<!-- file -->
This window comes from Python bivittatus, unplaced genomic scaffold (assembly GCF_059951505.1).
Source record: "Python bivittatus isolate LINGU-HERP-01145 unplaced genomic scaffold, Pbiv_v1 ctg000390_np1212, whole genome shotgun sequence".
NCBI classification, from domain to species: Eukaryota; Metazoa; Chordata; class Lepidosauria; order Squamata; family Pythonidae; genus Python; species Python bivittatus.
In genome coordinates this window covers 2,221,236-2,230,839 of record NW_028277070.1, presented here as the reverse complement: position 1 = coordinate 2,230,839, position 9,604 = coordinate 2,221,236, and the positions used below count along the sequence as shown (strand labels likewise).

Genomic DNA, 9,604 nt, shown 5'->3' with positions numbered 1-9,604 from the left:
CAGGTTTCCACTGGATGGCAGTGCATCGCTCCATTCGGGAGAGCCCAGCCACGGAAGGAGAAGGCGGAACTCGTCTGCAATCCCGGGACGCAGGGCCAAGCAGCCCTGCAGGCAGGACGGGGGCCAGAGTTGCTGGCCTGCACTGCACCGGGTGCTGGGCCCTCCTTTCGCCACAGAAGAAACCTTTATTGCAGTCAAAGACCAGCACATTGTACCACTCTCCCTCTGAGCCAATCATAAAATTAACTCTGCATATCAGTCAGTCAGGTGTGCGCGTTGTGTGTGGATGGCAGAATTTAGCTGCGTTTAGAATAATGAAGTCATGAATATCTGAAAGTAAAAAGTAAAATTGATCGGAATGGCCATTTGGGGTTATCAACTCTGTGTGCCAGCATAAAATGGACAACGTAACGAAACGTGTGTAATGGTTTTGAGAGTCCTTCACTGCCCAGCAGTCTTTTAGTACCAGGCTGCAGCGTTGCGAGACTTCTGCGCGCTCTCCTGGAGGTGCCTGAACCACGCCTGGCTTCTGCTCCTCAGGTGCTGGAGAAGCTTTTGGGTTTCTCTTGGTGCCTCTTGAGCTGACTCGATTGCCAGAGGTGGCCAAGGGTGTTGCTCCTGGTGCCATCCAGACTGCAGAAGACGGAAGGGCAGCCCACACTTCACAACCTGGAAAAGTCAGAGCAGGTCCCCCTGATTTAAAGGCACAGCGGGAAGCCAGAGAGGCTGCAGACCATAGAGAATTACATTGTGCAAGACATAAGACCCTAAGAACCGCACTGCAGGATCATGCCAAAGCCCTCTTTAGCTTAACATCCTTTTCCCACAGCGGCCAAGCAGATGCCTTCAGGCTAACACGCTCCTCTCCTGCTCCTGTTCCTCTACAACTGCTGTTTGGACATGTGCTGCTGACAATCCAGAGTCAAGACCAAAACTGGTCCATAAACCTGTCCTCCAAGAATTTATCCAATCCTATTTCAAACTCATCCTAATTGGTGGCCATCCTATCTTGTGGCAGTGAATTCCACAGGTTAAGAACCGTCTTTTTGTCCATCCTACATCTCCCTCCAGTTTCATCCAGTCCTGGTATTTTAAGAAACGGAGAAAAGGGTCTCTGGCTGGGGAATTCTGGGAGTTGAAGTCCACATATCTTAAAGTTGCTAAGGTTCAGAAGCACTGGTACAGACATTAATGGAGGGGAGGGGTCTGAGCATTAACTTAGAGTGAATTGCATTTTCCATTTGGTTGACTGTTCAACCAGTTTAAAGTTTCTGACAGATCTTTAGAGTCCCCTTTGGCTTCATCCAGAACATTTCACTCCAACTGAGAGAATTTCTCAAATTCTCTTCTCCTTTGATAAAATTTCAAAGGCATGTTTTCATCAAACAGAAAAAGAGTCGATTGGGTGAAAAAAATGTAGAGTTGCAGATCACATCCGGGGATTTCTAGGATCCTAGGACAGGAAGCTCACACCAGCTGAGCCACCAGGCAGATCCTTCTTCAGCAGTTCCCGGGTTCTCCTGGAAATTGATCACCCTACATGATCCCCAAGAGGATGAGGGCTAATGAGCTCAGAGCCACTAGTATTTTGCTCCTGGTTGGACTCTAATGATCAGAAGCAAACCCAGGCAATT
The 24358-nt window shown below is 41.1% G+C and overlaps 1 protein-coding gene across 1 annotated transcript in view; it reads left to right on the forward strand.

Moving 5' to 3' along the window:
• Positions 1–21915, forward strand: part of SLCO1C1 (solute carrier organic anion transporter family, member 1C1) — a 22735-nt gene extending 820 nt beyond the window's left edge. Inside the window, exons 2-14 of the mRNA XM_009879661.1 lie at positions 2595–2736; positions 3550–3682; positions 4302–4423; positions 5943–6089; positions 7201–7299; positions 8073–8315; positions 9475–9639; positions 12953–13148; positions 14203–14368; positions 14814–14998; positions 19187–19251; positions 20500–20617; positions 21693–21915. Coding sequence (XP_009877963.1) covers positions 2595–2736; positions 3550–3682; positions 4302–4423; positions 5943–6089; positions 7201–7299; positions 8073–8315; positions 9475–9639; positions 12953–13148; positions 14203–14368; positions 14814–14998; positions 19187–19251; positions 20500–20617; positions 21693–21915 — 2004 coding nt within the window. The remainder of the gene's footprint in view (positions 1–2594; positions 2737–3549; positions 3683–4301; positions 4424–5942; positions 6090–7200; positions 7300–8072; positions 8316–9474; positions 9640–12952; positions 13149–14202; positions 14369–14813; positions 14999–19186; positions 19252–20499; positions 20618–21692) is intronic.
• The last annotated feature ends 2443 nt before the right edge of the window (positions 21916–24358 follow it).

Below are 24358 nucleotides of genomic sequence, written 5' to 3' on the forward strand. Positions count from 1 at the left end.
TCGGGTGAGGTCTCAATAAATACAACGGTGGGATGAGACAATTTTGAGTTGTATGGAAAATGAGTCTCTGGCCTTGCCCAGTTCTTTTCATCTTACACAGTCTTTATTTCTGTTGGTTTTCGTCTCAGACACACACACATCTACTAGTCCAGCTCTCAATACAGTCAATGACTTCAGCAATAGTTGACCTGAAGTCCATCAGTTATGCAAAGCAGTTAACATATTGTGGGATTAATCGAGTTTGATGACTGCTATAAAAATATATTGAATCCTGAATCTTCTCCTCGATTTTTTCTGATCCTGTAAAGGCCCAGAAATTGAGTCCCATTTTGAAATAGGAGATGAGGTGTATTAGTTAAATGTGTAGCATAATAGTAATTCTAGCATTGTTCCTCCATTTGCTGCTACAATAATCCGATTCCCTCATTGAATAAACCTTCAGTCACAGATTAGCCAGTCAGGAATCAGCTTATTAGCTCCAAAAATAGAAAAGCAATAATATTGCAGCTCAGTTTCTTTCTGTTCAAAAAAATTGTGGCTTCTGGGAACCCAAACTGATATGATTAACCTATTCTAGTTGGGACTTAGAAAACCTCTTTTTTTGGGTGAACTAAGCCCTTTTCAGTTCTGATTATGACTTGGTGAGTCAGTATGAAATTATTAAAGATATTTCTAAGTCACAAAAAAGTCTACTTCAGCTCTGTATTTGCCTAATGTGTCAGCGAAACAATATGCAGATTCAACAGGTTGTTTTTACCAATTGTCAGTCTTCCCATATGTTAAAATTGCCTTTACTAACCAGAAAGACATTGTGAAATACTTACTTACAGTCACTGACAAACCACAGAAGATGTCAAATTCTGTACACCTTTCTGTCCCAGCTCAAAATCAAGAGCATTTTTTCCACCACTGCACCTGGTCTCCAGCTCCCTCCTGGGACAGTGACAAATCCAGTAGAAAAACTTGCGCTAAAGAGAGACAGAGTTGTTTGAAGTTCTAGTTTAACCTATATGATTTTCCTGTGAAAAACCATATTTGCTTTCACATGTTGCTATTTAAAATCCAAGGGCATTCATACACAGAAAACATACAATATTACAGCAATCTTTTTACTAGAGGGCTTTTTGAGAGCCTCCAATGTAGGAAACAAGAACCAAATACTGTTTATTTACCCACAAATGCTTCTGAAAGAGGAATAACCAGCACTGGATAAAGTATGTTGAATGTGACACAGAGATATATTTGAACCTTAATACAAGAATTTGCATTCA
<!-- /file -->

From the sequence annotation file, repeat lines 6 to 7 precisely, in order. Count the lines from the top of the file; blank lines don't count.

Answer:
CAGGTTTCCACTGGATGGCAGTGCATCGCTCCATTCGGGAGAGCCCAGCCACGGAAGGAGAAGGCGGAACTCGTCTGCAATCCCGGGACGCAGGGCCAAGCAGCCCTGCAGGCAGGACGGGGGCCAGAGTTGCTGGCCTGCACTGCACCGGGTGCTGGGCCCTCCTTTCGCCACAGAAGAAACCTTTATTGCAGTCAAAGACCAGCACATTGTACCACTCTCCCTCTGAGCCAATCATAAAATTAACTCTGCATATCAGTCAGTCAGGTGTGCGCGTTGTGTGTGGATGGCAGAATTTAGCTGCGTTTAGAATAATGAAGTCATGAATATCTGAAAGTAAAAAGTAAAATTGATCGGAATGGCCATTTGGGGTTATCAACTCTGTGTGCCAGCATAAAATGGACAACGTAACGAAACGTGTGTAATGGTTTTGAGAGTCCTTCACTGCCCAGCAGTCTTTTAGTACCAGGCTGCAGCGTTGCGAGACTTCTGCGCGCTCTCCTGGAGGTGCCTGAACCACGCCTGGCTTCTGCTCCTCAGGTGCTGGAGAAGCTTTTGGGTTTCTCTTGGTGCCTCTTGAGCTGACTCGATTGCCAGAGGTGGCCAAGGGTGTTGCTCCTGGTGCCATCCAGACTGCAGAAGACGGAAGGGCAGCCCACACTTCACAACCTGGAAAAGTCAGAGCAGGTCCCCCTGATTTAAAGGCACAGCGGGAAGCCAGAGAGGCTGCAGACCATAGAGAATTACATTGTGCAAGACATAAGACCCTAAGAACCGCACTGCAGGATCATGCCAAAGCCCTCTTTAGCTTAACATCCTTTTCCCACAGCGGCCAAGCAGATGCCTTCAGGCTAACACGCTCCTCTCCTGCTCCTGTTCCTCTACAACTGCTGTTTGGACATGTGCTGCTGACAATCCAGAGTCAAGACCAAAACTGGTCCATAAACCTGTCCTCCAAGAATTTATCCAATCCTATTTCAAACTCATCCTAATTGGTGGCCATCCTATCTTGTGGCAGTGAATTCCACAGGTTAAGAACCGTCTTTTTGTCCATCCTACATCTCCCTCCAGTTTCATCCAGTCCTGGTATTTTAAGAAACGGAGAAAAGGGTCTCTGGCTGGGGAATTCTGGGAGTTGAAGTCCACATATCTTAAAGTTGCTAAGGTTCAGAAGCACTGGTACAGACATTAATGGAGGGGAGGGGTCTGAGCATTAACTTAGAGTGAATTGCATTTTCCATTTGGTTGACTGTTCAACCAGTTTAAAGTTTCTGACAGATCTTTAGAGTCCCCTTTGGCTTCATCCAGAACATTTCACTCCAACTGAGAGAATTTCTCAAATTCTCTTCTCCTTTGATAAAATTTCAAAGGCATGTTTTCATCAAACAGAAAAAGAGTCGATTGGGTGAAAAAAATGTAGAGTTGCAGATCACATCCGGGGATTTCTAGGATCCTAGGACAGGAAGCTCACACCAGCTGAGCCACCAGGCAGATCCTTCTTCAGCAGTTCCCGGGTTCTCCTGGAAATTGATCACCCTACATGATCCCCAAGAGGATGAGGGCTAATGAGCTCAGAGCCACTAGTATTTTGCTCCTGGTTGGACTCTAATGATCAGAAGCAAACCCAGGCAATT
The 24358-nt window shown below is 41.1% G+C and overlaps 1 protein-coding gene across 1 annotated transcript in view; it reads left to right on the forward strand.